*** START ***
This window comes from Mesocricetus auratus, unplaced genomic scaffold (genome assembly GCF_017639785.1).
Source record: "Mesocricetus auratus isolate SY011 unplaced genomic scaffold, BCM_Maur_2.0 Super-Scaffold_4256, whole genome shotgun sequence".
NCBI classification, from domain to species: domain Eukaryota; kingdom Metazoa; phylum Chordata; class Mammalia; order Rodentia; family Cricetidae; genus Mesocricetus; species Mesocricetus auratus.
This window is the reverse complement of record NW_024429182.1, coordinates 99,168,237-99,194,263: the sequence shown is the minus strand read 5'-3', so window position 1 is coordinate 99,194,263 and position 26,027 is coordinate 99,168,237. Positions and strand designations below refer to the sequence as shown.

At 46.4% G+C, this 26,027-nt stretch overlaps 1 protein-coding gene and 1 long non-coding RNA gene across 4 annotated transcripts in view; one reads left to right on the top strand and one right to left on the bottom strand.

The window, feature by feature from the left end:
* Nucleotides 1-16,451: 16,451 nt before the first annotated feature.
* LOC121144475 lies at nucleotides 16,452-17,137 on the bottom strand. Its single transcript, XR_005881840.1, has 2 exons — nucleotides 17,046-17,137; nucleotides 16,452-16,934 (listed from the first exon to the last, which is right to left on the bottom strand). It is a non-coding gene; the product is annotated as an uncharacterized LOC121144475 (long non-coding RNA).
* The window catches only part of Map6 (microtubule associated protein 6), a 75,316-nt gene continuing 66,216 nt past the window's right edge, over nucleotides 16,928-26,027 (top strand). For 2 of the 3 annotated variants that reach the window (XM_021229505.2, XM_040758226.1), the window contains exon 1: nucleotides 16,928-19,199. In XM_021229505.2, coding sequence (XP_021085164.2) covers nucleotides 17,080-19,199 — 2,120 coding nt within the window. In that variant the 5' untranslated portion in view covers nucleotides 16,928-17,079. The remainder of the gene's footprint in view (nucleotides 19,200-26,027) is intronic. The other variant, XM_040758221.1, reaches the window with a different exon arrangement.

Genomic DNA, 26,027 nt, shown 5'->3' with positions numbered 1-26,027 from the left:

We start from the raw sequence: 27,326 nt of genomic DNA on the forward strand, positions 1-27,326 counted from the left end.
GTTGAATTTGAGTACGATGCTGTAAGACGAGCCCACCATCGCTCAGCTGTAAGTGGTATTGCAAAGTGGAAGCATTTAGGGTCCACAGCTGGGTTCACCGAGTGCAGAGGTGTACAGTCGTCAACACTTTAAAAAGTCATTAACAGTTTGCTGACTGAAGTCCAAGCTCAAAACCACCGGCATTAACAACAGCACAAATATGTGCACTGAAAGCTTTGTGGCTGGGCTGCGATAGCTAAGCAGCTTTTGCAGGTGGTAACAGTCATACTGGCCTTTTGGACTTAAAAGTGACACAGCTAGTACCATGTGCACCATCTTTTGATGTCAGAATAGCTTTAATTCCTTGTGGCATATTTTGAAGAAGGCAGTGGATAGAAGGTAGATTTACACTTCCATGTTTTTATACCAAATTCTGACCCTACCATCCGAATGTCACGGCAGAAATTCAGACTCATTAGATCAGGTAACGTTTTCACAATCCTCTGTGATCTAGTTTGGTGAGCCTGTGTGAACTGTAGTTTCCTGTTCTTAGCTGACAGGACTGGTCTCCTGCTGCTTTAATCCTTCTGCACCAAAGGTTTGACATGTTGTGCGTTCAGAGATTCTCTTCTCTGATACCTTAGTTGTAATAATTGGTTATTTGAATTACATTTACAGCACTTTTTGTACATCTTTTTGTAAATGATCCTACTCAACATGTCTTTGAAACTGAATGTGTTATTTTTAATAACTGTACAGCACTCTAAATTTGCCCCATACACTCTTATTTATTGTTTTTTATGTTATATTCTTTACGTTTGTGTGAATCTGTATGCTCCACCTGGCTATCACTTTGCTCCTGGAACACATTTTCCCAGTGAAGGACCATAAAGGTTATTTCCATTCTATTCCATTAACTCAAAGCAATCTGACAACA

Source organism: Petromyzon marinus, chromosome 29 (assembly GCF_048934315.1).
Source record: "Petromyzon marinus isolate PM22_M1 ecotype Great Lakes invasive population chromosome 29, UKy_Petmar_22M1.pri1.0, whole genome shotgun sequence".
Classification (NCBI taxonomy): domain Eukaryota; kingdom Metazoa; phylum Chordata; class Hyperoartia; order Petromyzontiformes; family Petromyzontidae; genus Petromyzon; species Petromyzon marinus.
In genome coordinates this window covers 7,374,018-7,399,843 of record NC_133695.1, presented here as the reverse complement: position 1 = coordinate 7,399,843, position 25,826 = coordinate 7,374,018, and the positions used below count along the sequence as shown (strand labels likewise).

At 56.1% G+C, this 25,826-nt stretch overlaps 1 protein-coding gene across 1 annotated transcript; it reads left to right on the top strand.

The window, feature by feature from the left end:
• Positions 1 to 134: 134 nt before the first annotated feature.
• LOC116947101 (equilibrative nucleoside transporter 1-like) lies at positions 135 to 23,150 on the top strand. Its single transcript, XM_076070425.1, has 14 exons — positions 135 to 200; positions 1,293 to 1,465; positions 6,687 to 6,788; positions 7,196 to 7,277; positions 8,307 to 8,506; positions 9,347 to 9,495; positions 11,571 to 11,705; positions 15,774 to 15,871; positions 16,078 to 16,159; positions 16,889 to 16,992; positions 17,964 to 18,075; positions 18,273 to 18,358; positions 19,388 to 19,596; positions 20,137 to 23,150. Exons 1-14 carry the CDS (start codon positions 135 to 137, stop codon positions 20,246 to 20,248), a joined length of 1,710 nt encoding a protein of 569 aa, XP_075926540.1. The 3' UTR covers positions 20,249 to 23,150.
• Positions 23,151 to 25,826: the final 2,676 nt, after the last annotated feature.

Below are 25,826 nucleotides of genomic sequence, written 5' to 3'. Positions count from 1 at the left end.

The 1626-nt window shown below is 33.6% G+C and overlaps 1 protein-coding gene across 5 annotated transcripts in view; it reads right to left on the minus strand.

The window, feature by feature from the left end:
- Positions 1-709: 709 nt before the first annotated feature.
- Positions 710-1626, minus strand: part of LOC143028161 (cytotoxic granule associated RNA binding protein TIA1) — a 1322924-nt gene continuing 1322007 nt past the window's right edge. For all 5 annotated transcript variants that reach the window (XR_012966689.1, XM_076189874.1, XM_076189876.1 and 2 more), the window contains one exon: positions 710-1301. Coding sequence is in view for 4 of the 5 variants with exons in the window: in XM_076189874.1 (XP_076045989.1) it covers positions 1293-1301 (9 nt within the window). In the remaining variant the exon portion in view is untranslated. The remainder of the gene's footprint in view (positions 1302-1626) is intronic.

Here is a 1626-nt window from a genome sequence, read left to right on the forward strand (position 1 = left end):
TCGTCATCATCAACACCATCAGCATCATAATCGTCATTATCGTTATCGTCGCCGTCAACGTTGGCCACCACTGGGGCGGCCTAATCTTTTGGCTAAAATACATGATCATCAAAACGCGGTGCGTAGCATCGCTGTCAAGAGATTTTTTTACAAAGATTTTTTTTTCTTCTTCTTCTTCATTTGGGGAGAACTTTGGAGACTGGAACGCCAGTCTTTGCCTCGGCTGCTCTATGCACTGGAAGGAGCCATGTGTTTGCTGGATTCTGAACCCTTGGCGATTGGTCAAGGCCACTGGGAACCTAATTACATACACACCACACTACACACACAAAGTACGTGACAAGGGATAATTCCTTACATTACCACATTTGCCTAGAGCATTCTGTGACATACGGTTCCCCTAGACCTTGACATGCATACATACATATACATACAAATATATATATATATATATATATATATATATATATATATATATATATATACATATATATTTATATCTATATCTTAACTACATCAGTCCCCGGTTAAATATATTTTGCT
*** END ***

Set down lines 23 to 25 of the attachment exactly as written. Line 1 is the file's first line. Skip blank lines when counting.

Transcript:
The 1626-nt window shown below is 33.6% G+C and overlaps 1 protein-coding gene across 5 annotated transcripts in view; it reads right to left on the minus strand.

The window, feature by feature from the left end:
- Positions 1-709: 709 nt before the first annotated feature.